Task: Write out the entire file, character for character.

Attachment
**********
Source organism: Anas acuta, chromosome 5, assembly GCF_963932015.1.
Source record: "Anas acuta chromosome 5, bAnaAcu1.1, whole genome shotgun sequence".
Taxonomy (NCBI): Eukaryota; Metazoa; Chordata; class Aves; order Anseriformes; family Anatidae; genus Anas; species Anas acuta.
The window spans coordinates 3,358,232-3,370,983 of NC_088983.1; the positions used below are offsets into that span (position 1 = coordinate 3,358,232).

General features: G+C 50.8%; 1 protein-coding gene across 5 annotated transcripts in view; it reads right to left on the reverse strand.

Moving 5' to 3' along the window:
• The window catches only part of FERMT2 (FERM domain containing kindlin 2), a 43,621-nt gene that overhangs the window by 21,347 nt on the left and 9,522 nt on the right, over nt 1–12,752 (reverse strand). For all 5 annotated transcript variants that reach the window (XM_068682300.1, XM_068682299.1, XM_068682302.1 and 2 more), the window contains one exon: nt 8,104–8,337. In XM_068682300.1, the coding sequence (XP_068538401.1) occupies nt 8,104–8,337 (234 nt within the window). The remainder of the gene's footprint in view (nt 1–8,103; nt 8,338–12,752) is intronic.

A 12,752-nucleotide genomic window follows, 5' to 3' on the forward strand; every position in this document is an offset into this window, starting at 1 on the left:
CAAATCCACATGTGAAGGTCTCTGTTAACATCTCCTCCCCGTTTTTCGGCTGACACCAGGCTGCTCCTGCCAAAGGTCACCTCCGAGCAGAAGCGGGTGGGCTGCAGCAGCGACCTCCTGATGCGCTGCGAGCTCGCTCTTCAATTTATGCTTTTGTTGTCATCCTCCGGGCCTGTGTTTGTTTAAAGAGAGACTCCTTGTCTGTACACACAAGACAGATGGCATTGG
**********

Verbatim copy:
Source organism: Anas acuta, chromosome 5, assembly GCF_963932015.1.
Source record: "Anas acuta chromosome 5, bAnaAcu1.1, whole genome shotgun sequence".
Taxonomy (NCBI): Eukaryota; Metazoa; Chordata; class Aves; order Anseriformes; family Anatidae; genus Anas; species Anas acuta.
The window spans coordinates 3,358,232-3,370,983 of NC_088983.1; the positions used below are offsets into that span (position 1 = coordinate 3,358,232).

General features: G+C 50.8%; 1 protein-coding gene across 5 annotated transcripts in view; it reads right to left on the reverse strand.

Moving 5' to 3' along the window:
• The window catches only part of FERMT2 (FERM domain containing kindlin 2), a 43,621-nt gene that overhangs the window by 21,347 nt on the left and 9,522 nt on the right, over nt 1–12,752 (reverse strand). For all 5 annotated transcript variants that reach the window (XM_068682300.1, XM_068682299.1, XM_068682302.1 and 2 more), the window contains one exon: nt 8,104–8,337. In XM_068682300.1, the coding sequence (XP_068538401.1) occupies nt 8,104–8,337 (234 nt within the window). The remainder of the gene's footprint in view (nt 1–8,103; nt 8,338–12,752) is intronic.

A 12,752-nucleotide genomic window follows, 5' to 3' on the forward strand; every position in this document is an offset into this window, starting at 1 on the left:
CAAATCCACATGTGAAGGTCTCTGTTAACATCTCCTCCCCGTTTTTCGGCTGACACCAGGCTGCTCCTGCCAAAGGTCACCTCCGAGCAGAAGCGGGTGGGCTGCAGCAGCGACCTCCTGATGCGCTGCGAGCTCGCTCTTCAATTTATGCTTTTGTTGTCATCCTCCGGGCCTGTGTTTGTTTAAAGAGAGACTCCTTGTCTGTACACACAAGACAGATGGCATTGG